Honouring Canberra’s Japanese sister city of Nara, this park located on the edge of Lake Burley Griffin celebrates the tranquillity of nature.
Much of this garden was a gift from the city of Nara – Japan’s 8th century capital – to the people of Canberra, Australia’s contemporary capital city.
A Japanese theme permeates the park with large wooden gates, flowering blush pink cherry blossoms and meticulous landscaping, all created with assistance from the city of Nara and the Embassy of Japan. The park’s trees were chosen to emulate that of a typical Japanese park, with 24 cherry blossoms, four flowering crepe myrtles, fiery scarlet-leafed Japanese maples, a single Japanese red pine and many Japanese Lily of the Valley scrubs.
Central to the park is the eight-metre tall pagoda, crafted by Japanese sculptor Shinki Kato. It stands as a miniature interpretation of Empress Komyoh’s towering pagoda, which was erected in Nara in 725AD. Another spectacle within the park is two large tōrōs, or Japanese lanterns, which weigh five and three tonnes respectively.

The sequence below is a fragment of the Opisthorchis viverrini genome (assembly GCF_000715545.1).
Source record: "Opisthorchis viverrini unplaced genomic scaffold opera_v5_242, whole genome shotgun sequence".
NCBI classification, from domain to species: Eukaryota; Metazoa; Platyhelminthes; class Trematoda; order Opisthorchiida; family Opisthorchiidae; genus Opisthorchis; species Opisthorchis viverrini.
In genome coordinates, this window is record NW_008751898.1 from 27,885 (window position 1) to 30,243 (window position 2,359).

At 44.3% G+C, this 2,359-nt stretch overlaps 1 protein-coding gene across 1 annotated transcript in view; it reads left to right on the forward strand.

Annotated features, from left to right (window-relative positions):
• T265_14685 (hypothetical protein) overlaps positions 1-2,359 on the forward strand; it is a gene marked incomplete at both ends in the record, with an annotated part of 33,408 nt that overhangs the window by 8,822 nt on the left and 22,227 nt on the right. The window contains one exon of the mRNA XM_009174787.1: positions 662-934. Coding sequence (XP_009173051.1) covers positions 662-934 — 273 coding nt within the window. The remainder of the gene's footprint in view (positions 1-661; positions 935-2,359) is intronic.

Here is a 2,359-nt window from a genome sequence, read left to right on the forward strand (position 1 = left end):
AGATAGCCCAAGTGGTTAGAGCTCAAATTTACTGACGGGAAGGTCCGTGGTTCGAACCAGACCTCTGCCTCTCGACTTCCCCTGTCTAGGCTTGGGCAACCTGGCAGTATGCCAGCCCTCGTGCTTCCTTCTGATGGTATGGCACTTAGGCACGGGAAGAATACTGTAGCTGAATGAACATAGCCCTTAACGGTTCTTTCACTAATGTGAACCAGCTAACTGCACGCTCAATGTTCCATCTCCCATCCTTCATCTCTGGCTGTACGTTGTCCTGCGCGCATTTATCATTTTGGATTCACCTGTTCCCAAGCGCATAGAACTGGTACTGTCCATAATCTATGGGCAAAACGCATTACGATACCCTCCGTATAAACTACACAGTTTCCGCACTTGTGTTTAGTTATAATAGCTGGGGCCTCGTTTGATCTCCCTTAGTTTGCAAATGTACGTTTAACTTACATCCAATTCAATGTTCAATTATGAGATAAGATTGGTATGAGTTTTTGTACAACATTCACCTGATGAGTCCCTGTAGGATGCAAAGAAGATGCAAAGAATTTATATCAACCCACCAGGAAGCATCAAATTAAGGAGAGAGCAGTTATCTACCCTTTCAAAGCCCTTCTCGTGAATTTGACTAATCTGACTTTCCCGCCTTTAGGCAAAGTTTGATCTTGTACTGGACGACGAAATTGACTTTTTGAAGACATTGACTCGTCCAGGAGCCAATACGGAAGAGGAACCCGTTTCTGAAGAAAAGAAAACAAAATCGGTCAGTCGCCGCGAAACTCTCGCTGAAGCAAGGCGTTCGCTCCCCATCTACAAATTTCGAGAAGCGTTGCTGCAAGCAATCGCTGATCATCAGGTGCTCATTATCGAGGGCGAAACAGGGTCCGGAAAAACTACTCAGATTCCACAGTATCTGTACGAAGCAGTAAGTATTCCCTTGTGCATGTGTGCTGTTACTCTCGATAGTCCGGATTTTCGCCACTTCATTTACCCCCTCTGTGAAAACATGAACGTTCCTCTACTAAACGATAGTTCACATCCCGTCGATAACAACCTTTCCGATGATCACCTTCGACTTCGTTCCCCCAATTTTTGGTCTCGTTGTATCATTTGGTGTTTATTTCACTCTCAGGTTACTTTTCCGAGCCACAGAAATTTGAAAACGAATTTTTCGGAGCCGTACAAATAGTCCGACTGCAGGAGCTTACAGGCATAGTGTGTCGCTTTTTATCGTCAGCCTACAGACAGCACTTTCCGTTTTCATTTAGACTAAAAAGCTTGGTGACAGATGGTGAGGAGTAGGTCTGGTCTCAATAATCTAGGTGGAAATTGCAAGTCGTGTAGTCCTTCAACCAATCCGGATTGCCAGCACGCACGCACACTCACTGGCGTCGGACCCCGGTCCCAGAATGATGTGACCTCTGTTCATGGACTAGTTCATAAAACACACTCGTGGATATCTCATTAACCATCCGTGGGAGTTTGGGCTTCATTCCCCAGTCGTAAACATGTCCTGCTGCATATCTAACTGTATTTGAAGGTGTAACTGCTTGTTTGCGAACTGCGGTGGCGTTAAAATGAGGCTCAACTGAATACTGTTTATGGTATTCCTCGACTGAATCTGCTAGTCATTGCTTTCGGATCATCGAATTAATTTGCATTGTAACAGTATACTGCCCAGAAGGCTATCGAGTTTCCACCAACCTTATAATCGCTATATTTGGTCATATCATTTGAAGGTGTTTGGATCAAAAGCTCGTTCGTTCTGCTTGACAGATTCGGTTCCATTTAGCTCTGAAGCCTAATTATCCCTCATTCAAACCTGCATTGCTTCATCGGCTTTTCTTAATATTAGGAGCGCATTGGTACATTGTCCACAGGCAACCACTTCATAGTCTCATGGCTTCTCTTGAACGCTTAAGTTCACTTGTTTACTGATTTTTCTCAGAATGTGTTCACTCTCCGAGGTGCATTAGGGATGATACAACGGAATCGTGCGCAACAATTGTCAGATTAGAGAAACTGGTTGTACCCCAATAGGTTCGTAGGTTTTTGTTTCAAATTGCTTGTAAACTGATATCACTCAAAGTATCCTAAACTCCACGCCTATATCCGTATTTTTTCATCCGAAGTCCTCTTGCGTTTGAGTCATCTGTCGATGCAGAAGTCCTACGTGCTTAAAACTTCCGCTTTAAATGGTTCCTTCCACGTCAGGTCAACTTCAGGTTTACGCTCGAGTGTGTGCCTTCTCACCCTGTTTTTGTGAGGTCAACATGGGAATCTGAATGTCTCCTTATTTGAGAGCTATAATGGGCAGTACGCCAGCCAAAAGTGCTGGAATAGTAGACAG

Annually the park is transformed with more than 2,000 flickering candles for the Canberra Nara Candle Festival. Alongside Japanese markets and food stalls, the festival celebrates the park and brings together the Japanese and Australian communities, with light and nature as a source of inspiration.
|Venue name:||Canberra Nara Peace Park|